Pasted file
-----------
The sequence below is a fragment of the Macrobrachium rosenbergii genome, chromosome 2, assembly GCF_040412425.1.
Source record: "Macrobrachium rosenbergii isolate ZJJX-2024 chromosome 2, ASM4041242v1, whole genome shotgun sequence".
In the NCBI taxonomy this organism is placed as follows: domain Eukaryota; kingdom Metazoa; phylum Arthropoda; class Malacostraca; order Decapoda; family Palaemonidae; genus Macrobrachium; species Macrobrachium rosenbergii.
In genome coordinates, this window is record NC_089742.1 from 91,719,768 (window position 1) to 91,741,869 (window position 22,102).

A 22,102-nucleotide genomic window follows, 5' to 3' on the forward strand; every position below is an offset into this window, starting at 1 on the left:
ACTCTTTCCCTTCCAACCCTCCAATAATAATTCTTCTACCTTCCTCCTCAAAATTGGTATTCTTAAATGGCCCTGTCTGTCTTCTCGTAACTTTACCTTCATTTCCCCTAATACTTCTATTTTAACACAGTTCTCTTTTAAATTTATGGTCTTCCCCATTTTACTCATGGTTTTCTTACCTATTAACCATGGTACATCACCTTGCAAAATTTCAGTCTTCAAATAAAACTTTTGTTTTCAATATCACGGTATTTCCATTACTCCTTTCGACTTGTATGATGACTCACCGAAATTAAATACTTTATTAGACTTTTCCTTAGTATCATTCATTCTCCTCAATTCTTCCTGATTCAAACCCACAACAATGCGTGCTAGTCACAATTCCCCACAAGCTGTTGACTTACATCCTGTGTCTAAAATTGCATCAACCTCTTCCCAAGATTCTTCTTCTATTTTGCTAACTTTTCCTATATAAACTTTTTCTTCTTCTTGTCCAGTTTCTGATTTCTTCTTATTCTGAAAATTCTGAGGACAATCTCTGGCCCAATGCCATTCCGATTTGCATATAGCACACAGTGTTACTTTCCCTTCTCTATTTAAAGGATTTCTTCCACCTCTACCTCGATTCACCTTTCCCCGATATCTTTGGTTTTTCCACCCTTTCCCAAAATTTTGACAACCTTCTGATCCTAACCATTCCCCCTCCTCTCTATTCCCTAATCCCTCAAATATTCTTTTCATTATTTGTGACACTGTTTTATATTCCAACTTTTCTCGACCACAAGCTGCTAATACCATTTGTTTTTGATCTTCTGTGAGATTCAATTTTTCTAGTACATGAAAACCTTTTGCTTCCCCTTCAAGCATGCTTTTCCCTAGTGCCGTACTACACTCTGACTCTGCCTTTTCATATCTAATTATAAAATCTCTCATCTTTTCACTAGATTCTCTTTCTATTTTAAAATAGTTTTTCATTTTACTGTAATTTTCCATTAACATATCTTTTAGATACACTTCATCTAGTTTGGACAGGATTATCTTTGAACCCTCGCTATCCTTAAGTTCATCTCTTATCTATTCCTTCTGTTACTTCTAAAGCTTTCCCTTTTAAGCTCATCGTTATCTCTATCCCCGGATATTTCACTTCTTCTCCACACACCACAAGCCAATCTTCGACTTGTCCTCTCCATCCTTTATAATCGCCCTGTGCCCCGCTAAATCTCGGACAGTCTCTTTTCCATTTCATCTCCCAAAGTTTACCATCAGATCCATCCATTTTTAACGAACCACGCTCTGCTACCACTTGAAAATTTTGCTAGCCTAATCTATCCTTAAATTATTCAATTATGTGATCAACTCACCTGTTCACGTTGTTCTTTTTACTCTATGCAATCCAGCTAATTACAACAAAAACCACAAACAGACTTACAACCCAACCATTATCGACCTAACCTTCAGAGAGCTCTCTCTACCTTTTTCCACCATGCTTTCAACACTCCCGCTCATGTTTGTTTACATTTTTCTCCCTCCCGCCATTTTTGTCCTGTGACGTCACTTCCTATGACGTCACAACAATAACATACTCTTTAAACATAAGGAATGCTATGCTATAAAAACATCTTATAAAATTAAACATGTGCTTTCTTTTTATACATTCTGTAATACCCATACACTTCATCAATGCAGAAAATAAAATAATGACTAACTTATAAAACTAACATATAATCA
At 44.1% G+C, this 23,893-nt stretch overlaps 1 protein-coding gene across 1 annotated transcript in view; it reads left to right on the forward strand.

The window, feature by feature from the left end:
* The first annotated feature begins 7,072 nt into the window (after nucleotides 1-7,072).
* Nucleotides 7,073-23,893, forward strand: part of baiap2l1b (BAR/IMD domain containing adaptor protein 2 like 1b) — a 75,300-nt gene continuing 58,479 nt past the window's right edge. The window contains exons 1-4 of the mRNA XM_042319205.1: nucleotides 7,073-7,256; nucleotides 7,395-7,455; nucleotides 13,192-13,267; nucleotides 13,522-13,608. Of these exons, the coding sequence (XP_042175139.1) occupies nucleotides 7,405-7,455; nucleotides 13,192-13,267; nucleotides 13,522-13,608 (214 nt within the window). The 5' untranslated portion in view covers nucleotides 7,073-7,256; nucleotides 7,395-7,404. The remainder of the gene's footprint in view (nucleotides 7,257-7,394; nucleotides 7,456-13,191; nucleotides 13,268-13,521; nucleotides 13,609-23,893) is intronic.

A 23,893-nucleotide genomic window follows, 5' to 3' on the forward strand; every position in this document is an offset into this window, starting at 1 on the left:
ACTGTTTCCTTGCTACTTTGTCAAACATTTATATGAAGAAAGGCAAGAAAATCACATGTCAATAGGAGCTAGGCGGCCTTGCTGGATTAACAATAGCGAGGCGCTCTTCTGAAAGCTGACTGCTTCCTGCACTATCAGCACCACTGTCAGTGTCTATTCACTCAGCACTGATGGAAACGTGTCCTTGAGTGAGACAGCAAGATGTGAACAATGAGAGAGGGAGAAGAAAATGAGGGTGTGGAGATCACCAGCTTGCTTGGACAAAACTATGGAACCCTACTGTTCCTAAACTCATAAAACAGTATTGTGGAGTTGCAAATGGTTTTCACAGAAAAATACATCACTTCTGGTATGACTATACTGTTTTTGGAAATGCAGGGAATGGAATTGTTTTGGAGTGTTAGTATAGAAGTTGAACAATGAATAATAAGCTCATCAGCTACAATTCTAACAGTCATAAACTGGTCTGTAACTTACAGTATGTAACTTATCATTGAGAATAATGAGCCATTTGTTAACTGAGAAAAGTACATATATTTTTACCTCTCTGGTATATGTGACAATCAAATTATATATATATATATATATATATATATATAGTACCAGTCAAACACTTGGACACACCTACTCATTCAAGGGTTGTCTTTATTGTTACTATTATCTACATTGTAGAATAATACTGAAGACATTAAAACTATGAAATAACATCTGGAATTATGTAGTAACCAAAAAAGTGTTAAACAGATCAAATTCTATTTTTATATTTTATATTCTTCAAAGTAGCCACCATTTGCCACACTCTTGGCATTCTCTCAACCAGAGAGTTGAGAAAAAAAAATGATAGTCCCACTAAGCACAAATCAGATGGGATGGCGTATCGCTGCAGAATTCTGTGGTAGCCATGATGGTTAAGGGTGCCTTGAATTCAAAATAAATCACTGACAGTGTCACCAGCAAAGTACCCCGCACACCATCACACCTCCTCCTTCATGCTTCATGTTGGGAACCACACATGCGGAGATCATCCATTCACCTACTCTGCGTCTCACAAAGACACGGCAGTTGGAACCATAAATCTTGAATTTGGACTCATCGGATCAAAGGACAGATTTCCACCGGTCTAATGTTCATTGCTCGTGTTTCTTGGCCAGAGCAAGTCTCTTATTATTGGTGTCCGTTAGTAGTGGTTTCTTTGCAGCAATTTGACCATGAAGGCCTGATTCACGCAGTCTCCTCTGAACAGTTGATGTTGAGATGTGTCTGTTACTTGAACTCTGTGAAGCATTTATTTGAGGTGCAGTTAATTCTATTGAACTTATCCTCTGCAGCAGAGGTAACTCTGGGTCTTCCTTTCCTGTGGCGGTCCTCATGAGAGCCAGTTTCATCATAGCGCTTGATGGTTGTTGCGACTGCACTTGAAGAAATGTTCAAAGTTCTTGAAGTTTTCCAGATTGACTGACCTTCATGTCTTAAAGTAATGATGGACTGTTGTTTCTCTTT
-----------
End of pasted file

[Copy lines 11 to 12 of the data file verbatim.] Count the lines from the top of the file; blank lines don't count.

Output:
A 23,893-nucleotide genomic window follows, 5' to 3' on the forward strand; every position in this document is an offset into this window, starting at 1 on the left:
ACTGTTTCCTTGCTACTTTGTCAAACATTTATATGAAGAAAGGCAAGAAAATCACATGTCAATAGGAGCTAGGCGGCCTTGCTGGATTAACAATAGCGAGGCGCTCTTCTGAAAGCTGACTGCTTCCTGCACTATCAGCACCACTGTCAGTGTCTATTCACTCAGCACTGATGGAAACGTGTCCTTGAGTGAGACAGCAAGATGTGAACAATGAGAGAGGGAGAAGAAAATGAGGGTGTGGAGATCACCAGCTTGCTTGGACAAAACTATGGAACCCTACTGTTCCTAAACTCATAAAACAGTATTGTGGAGTTGCAAATGGTTTTCACAGAAAAATACATCACTTCTGGTATGACTATACTGTTTTTGGAAATGCAGGGAATGGAATTGTTTTGGAGTGTTAGTATAGAAGTTGAACAATGAATAATAAGCTCATCAGCTACAATTCTAACAGTCATAAACTGGTCTGTAACTTACAGTATGTAACTTATCATTGAGAATAATGAGCCATTTGTTAACTGAGAAAAGTACATATATTTTTACCTCTCTGGTATATGTGACAATCAAATTATATATATATATATATATATATATATATAGTACCAGTCAAACACTTGGACACACCTACTCATTCAAGGGTTGTCTTTATTGTTACTATTATCTACATTGTAGAATAATACTGAAGACATTAAAACTATGAAATAACATCTGGAATTATGTAGTAACCAAAAAAGTGTTAAACAGATCAAATTCTATTTTTATATTTTATATTCTTCAAAGTAGCCACCATTTGCCACACTCTTGGCATTCTCTCAACCAGAGAGTTGAGAAAAAAAAATGATAGTCCCACTAAGCACAAATCAGATGGGATGGCGTATCGCTGCAGAATTCTGTGGTAGCCATGATGGTTAAGGGTGCCTTGAATTCAAAATAAATCACTGACAGTGTCACCAGCAAAGTACCCCGCACACCATCACACCTCCTCCTTCATGCTTCATGTTGGGAACCACACATGCGGAGATCATCCATTCACCTACTCTGCGTCTCACAAAGACACGGCAGTTGGAACCATAAATCTTGAATTTGGACTCATCGGATCAAAGGACAGATTTCCACCGGTCTAATGTTCATTGCTCGTGTTTCTTGGCCAGAGCAAGTCTCTTATTATTGGTGTCCGTTAGTAGTGGTTTCTTTGCAGCAATTTGACCATGAAGGCCTGATTCACGCAGTCTCCTCTGAACAGTTGATGTTGAGATGTGTCTGTTACTTGAACTCTGTGAAGCATTTATTTGAGGTGCAGTTAATTCTATTGAACTTATCCTCTGCAGCAGAGGTAACTCTGGGTCTTCCTTTCCTGTGGCGGTCCTCATGAGAGCCAGTTTCATCATAGCGCTTGATGGTTGTTGCGACTGCACTTGAAGAAATGTTCAAAGTTCTTGAAGTTTTCCAGATTGACTGACCTTCATGTCTTAAAGTAATGATGGACTGTTGTTTCTCTTT